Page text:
Mental illness is different from physical illness.

Post 311 Oct 13 JDN 2458770

There’s something I have heard a lot of people say about mental illness that is obviously well-intentioned, but ultimately misguided: “Mental illness is just like physical illness.”

Sometimes they say it explicitly in those terms. Other times they make analogies, like “If you wouldn’t shame someone with diabetes for using insulin, why shame someone with depression for using SSRIs?”

Yet I don’t think this line of argument will ever meaningfully reduce the stigma surrounding mental illness, because, well, it’s obviously not true.

There are some characteristics of mental illness that are analogous to physical illness—but there are some that really are quite different. And these are not just superficial differences, the way that pancreatic disease is different from liver disease. No one would say that liver cancer is exactly the same as pancreatic cancer; but they’re both obviously of the same basic category. There are differences between physical and mental illness which are both obvious, and fundamental.

Here’s the biggest one: Talk therapy works on mental illness.

You can’t talk yourself out of diabetes. You can’t talk yourself out of myocardial infarct. You can’t even talk yourself out of migraine (though I’ll get back to that one in a little bit). But you can, in a very important sense, talk yourself out of depression.

In fact, talk therapy is one of the most effective treatments for most mental disorders. Cognitive behavioral therapy for depression is on its own as effective as most antidepressants (with far fewer harmful side effects), and the two combined are clearly more effective than either alone. Talk therapy is as effective as medication on bipolar disorder, and considerably better on social anxiety disorder.

To be clear: Talk therapy is not just people telling you to cheer up, or saying it’s “all in your head”, or suggesting that you get more exercise or eat some chocolate. Nor does it consist of you ruminating by yourself and trying to talk yourself out of your disorder. Cognitive behavioral therapy is a very complex, sophisticated series of techniques that require years of expert training to master. Yet, at its core, cognitive therapy really is just a very sophisticated form of talking.

The fact that mental disorders can be so strongly affected by talk therapy shows that there really is an important sense in which mental disorders are “all in your head”, and not just the trivial way that an axe wound or even a migraine is all in your head. It isn’t just the fact that it is physically located in your brain that makes a mental disorder different; it’s something deeper than that.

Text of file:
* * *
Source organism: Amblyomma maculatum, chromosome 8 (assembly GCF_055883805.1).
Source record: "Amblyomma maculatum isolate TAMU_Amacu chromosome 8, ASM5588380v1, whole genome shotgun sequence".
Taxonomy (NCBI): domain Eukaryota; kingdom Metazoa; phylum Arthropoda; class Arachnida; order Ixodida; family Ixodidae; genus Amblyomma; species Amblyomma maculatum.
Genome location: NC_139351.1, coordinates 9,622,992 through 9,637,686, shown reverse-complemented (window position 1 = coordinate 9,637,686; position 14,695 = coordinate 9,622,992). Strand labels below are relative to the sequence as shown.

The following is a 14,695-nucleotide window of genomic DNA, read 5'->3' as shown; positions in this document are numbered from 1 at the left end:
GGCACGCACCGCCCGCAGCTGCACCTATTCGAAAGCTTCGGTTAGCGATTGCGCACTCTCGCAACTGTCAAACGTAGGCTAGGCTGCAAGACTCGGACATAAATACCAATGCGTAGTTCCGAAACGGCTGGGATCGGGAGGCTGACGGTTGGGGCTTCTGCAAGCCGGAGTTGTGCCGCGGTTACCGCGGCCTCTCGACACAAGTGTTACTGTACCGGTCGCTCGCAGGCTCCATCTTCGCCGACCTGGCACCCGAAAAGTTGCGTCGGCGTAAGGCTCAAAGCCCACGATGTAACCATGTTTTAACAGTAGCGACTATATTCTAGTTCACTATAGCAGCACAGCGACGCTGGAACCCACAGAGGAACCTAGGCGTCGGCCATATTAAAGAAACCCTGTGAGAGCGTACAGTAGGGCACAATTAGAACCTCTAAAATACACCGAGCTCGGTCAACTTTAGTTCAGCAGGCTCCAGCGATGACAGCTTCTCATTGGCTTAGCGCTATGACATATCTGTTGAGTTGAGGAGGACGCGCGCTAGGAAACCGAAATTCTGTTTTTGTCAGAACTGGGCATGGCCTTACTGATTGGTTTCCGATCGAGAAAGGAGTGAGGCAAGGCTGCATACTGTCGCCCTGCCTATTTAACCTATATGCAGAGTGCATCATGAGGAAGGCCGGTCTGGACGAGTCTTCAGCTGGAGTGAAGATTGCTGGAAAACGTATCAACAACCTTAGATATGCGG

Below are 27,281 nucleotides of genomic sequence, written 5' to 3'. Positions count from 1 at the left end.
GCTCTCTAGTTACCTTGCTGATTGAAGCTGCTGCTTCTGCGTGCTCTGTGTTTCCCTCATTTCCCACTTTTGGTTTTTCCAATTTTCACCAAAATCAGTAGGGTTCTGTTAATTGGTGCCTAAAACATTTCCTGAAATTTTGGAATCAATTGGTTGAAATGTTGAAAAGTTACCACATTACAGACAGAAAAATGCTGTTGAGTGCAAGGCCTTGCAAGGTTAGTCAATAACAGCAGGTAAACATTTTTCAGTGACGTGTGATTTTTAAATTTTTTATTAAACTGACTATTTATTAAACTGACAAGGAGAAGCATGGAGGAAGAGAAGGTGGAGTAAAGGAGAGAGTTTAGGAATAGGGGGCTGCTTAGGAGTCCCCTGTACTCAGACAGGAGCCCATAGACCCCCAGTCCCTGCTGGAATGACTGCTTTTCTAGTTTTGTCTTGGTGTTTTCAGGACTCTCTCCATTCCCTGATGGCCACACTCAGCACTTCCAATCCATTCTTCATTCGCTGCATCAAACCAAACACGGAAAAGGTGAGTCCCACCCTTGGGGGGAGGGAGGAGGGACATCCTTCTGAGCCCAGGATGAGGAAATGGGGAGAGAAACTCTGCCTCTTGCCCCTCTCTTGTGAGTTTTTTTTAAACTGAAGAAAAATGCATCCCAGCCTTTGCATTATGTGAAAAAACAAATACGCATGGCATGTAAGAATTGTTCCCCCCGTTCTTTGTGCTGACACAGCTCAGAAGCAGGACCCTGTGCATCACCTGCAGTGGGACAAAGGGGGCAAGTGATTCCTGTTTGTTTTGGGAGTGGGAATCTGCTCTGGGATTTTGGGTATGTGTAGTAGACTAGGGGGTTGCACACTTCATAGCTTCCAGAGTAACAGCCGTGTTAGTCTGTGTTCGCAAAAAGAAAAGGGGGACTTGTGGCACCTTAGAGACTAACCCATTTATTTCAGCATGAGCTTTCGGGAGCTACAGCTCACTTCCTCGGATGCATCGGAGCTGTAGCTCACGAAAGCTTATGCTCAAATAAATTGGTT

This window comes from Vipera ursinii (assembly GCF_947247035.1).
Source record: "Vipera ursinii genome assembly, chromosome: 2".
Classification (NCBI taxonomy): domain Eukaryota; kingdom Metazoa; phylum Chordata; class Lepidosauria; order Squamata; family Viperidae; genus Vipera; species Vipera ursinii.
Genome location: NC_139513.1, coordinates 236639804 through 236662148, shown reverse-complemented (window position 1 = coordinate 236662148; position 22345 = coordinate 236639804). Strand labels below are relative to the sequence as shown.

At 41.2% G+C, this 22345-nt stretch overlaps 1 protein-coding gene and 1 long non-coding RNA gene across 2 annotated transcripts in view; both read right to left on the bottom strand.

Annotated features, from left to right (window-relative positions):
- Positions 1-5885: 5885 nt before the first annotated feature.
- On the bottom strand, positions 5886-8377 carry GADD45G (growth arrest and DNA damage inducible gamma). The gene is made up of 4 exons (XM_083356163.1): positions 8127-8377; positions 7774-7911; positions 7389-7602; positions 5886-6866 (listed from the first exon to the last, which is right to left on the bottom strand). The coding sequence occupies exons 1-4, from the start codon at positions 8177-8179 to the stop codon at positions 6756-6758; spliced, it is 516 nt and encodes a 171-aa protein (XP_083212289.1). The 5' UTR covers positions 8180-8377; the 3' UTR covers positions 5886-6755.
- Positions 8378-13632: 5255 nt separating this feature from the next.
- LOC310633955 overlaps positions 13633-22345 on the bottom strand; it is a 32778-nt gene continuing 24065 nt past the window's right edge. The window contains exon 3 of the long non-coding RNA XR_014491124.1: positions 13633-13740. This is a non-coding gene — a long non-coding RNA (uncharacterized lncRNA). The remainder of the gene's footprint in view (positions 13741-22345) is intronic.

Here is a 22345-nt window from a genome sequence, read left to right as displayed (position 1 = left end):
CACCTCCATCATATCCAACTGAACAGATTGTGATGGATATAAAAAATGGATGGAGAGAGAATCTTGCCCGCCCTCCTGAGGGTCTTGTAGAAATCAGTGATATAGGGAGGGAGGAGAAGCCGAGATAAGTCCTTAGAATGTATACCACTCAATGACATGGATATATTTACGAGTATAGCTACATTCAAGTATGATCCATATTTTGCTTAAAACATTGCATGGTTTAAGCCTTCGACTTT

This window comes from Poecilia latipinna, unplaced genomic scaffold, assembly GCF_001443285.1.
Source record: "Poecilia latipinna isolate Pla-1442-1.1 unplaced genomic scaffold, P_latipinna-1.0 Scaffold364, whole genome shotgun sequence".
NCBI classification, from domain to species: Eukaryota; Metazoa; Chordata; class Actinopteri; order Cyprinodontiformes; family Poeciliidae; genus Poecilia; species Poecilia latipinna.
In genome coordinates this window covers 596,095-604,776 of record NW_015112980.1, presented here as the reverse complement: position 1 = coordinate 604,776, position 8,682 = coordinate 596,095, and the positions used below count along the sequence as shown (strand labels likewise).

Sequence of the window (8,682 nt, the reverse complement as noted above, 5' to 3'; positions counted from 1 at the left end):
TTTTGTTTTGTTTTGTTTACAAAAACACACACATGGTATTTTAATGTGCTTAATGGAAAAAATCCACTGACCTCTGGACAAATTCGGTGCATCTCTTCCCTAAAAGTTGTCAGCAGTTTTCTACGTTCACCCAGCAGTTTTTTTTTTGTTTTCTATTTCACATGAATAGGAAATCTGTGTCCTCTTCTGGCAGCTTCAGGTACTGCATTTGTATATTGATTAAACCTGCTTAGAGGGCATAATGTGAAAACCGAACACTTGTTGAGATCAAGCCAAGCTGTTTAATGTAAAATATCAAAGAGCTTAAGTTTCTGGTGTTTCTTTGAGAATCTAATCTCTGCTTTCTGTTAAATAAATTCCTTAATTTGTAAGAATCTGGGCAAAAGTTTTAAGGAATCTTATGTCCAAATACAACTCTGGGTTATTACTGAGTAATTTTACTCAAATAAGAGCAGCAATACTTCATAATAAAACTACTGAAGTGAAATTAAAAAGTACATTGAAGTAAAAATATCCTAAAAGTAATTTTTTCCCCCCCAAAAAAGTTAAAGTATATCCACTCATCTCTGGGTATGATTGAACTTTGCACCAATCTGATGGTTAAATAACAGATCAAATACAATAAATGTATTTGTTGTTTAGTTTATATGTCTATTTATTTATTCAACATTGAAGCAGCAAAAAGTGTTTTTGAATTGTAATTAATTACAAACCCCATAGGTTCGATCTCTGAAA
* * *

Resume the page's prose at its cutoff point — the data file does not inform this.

Here’s the best analogy I can come up with: Physical illness is hardware. Mental illness is software.

If a computer breaks after being dropped on the floor, that’s like an axe wound: An obvious, traumatic source of physical damage that is an unambiguous cause of the failure.

If a computer’s CPU starts overheating, that’s like a physical illness, like diabetes: There may be no particular traumatic cause, or even any clear cause at all, but there is obviously something physically wrong that needs physical intervention to correct.

But if a computer is suffering glitches and showing error messages when it tries to run particular programs, that is like mental illness: Something is wrong not on the low-level hardware, but on the high-level software.

These different types of problem require different types of solutions. If your CPU is overheating, you might want to see about replacing your cooling fan or your heat sink. But if your software is glitching while your CPU is otherwise running fine, there’s no point in replacing your fan or heat sink. You need to get a programmer in there to look at the code and find out where it’s going wrong. A talk therapist is like a programmer: The words they say to you are like code scripts they’re trying to get your processor to run correctly.

Of course, our understanding of computers is vastly better than our understanding of human brains, and as a result, programmers tend to get a lot better results than psychotherapists. (Interestingly they do actually get paid about the same, though! Programmers make about 10% more on average than psychotherapists, and both are solidly within the realm of average upper-middle-class service jobs.) But the basic process is the same: Using your expert knowledge of the system, find the right set of inputs that will fix the underlying code and solve the problem. At no point do you physically intervene on the system; you could do it remotely without ever touching it—and indeed, remote talk therapy is a thing.

What about other neurological illnesses, like migraine or fibromyalgia? Well, I think these are somewhere in between. They’re definitely more physical in some sense than a mental disorder like depression. There isn’t any cognitive content to a migraine the way there is to a depressive episode. When I feel depressed or anxious, I feel depressed or anxious about something. But there’s nothing a migraine is about. To use the technical term in cognitive science, neurological disorders lack the intentionality that mental disorders generally have. “What are you depressed about?” is a question you usually can answer. “What are you migrained about?” generally isn’t.